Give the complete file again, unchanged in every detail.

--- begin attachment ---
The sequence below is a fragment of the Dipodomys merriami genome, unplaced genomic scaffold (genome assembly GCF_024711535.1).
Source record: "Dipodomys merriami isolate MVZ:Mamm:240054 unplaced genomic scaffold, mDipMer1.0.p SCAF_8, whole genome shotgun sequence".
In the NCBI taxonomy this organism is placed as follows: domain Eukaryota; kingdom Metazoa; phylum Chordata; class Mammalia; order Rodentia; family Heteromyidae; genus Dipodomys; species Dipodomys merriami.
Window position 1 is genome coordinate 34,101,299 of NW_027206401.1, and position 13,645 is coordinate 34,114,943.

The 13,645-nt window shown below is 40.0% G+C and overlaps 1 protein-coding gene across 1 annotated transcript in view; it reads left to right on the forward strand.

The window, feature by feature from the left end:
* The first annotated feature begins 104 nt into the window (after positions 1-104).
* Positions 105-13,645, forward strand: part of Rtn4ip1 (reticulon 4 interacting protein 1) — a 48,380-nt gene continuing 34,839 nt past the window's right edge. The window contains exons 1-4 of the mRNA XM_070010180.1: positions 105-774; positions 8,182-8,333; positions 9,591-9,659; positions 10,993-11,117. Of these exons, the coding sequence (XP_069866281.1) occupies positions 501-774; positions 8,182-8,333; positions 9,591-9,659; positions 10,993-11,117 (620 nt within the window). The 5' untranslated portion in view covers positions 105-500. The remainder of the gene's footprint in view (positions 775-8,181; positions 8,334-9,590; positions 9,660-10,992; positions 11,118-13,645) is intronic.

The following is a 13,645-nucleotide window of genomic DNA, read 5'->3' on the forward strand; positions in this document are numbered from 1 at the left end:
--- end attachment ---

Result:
The sequence below is a fragment of the Dipodomys merriami genome, unplaced genomic scaffold (genome assembly GCF_024711535.1).
Source record: "Dipodomys merriami isolate MVZ:Mamm:240054 unplaced genomic scaffold, mDipMer1.0.p SCAF_8, whole genome shotgun sequence".
In the NCBI taxonomy this organism is placed as follows: domain Eukaryota; kingdom Metazoa; phylum Chordata; class Mammalia; order Rodentia; family Heteromyidae; genus Dipodomys; species Dipodomys merriami.
Window position 1 is genome coordinate 34,101,299 of NW_027206401.1, and position 13,645 is coordinate 34,114,943.

The 13,645-nt window shown below is 40.0% G+C and overlaps 1 protein-coding gene across 1 annotated transcript in view; it reads left to right on the forward strand.

The window, feature by feature from the left end:
* The first annotated feature begins 104 nt into the window (after positions 1-104).
* Positions 105-13,645, forward strand: part of Rtn4ip1 (reticulon 4 interacting protein 1) — a 48,380-nt gene continuing 34,839 nt past the window's right edge. The window contains exons 1-4 of the mRNA XM_070010180.1: positions 105-774; positions 8,182-8,333; positions 9,591-9,659; positions 10,993-11,117. Of these exons, the coding sequence (XP_069866281.1) occupies positions 501-774; positions 8,182-8,333; positions 9,591-9,659; positions 10,993-11,117 (620 nt within the window). The 5' untranslated portion in view covers positions 105-500. The remainder of the gene's footprint in view (positions 775-8,181; positions 8,334-9,590; positions 9,660-10,992; positions 11,118-13,645) is intronic.

The following is a 13,645-nucleotide window of genomic DNA, read 5'->3' on the forward strand; positions in this document are numbered from 1 at the left end: